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Posted on June 26, 2015 by Christine Crosby in 

Would You Move To Be Near Your Grandkids?

By Harriet Edelson

Gerald Hardage and his wife, Edie, were driving around in the Rocky Mountains in Colorado during a family visit when something clicked inside them. One granddaughter was crawling, and the other was 3 years old. Mr. Hardage said, “‘We should just move here,’ and I said, ‘O.K.,’” Mrs. Hardage, now 64, recalled.

Edie Hardage
Edie Hardage

Within months, the couple, who were retired, left St. Augustine, Fla., and rented a furnished two-bedroom condominium in Steamboat Springs, Colo. Leaving almost all their possessions in Florida — they took only clothes and other necessities — they rented out their Florida house. That was in 2008. The move required major adjustments — some of which were unexpected. And not everything turned out quite the way they had hoped. But they are grateful for the closeness they were able to develop with their grandkids.

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If grandparents can’t move to be near their grandkids, they use technology.

  • 75% are online
  • 70% use search engines to find information
  • 63% shop online
  • 30% instant message
  • 56% share photos online
  • 46% bank online
  • 45% are on social networks like Facebook, LinkedIn, Twitter, Yahoo! Groups

grandkids6 More Things You Need to Know about Today’s Boomer Grandparents

1. Grandparents rely on their role as a source of happiness at age 50+.

Among the top activities people age 50 and over identify as contributing to their happiness at this stage of their lives are “watching your children and grandchildren succeed,” “spending time with family” and “participating in family traditions” — all of which the grandparent role makes possible.

2. Parents rely on the invaluable safety net provided by today’s grandparents.

Being strapped for both time and money, today’s parents welcome all the support they can get from their children’s grandparents. In fact, 15% of grandparents are raising grandchildren themselves, and among those who are not primary caregivers, one in three provides daily daycare services for their grandchildren. And, it’s not a short-term arrangement. Among those providing daily care, one-third have been doing so for at least five years, and one-third expect to do so for at least five more years.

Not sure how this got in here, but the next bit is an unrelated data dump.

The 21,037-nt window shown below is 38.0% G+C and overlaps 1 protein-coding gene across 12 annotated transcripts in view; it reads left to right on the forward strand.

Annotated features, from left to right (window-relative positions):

3. Grandchildren rely on grandparents’ participation in their lives.

A majority of grandchildren talk to their grandparents every week, 92% by phone and 39% online. No doubt there is the everyday catching up talk, but neither side is shying away from the more serious issues today’s kids face—78% of grandparents discuss morals and values with their grandchildren, and a majority cover issues such as peer pressure and drug and alcohol use. It doesn’t end there. Grandparents are proactively looking to meet grandchildren on their own terms, wanting to learn more about activities that will be fun to do together; how to best connect with grandchildren; and how to talk about issues that are important to their grandchildren.

4. Grandparents take their role seriously.

Eighty-nine percent of grandparents say they play a pivotal role in their grandchildren’s lives, and this comes as no surprise. Grandparents are so involved in their grandchildren’s lives that their role often mimics that of a parent. Not only are they providing care and money, but they consider it their responsibility to teach values (80%), take grandchildren to cultural events (72%), teach religion and spirituality (67%), and tell the family history (66%).

5. Grandfathers are as important as grandmothers.

Grandfathers are as likely as grandmothers to provide daycare for their grandchildren, and they are more likely to spoil them, as evidenced by their favorite activities to do together—watching TV, playing physical games and going on outings.

6. Grandparents control brand choices for up to three generations.

Nine in ten grandparents enjoy spending money on grandchildren, and not just for birthdays and holidays. A majority also spend on both recreational and educational expenses, and a quarter foot the bill for medical and dental expenses.

But here’s the kicker: Nearly four in ten are paying for daily living expenses—that amounts to roughly 28 million grandparents making everyday brand choices for grandchildren, and by extension their parents when it comes to items like food and other CPGs. Given that 54% of grandparents take their grandchildren shopping, there’s an opportunity to develop positive brand impressions at a very young age by associating a brand with one of the most important relationships grandchildren will ever have.

In today’s evolving American family landscape, the role of grandparent has emerged as a critical one that provides meaning, relevance and joy to the lives of grandparents; a sense of security and support for parents; and a source of wisdom, comfort and camaraderie for grandchildren. It’s a big job that grandparents have embraced and invested in, both financially and with their time. There’s an opportunity here for brands to give back to consumers in a most meaningful way—by supporting their efforts—and at the same time earn their business. It’s a win-win where, truly, everyone benefits.

Christine Crosby

About the author

Christine is the co-founder and editorial director for GRAND Magazine. She is the grandmother of five and great-grandmom (aka Grandmere) to one. She makes her home in St. Petersburg, Florida.

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